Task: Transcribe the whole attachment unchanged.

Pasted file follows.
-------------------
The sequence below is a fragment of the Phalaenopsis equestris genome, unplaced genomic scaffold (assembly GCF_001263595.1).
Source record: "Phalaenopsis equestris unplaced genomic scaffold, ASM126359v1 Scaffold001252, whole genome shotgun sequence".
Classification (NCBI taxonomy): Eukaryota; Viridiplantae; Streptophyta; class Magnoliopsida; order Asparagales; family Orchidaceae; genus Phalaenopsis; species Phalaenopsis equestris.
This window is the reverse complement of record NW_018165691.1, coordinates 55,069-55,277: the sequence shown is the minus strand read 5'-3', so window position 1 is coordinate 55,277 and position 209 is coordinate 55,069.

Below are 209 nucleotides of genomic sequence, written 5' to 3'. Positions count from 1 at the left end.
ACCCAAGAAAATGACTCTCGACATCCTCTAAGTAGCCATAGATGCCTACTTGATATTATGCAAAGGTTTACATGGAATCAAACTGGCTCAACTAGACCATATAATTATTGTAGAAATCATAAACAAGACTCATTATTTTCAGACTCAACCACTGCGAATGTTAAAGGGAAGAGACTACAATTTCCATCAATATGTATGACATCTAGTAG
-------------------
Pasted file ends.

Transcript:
The sequence below is a fragment of the Phalaenopsis equestris genome, unplaced genomic scaffold (assembly GCF_001263595.1).
Source record: "Phalaenopsis equestris unplaced genomic scaffold, ASM126359v1 Scaffold001252, whole genome shotgun sequence".
Classification (NCBI taxonomy): Eukaryota; Viridiplantae; Streptophyta; class Magnoliopsida; order Asparagales; family Orchidaceae; genus Phalaenopsis; species Phalaenopsis equestris.
This window is the reverse complement of record NW_018165691.1, coordinates 55,069-55,277: the sequence shown is the minus strand read 5'-3', so window position 1 is coordinate 55,277 and position 209 is coordinate 55,069.

Below are 209 nucleotides of genomic sequence, written 5' to 3'. Positions count from 1 at the left end.
ACCCAAGAAAATGACTCTCGACATCCTCTAAGTAGCCATAGATGCCTACTTGATATTATGCAAAGGTTTACATGGAATCAAACTGGCTCAACTAGACCATATAATTATTGTAGAAATCATAAACAAGACTCATTATTTTCAGACTCAACCACTGCGAATGTTAAAGGGAAGAGACTACAATTTCCATCAATATGTATGACATCTAGTAG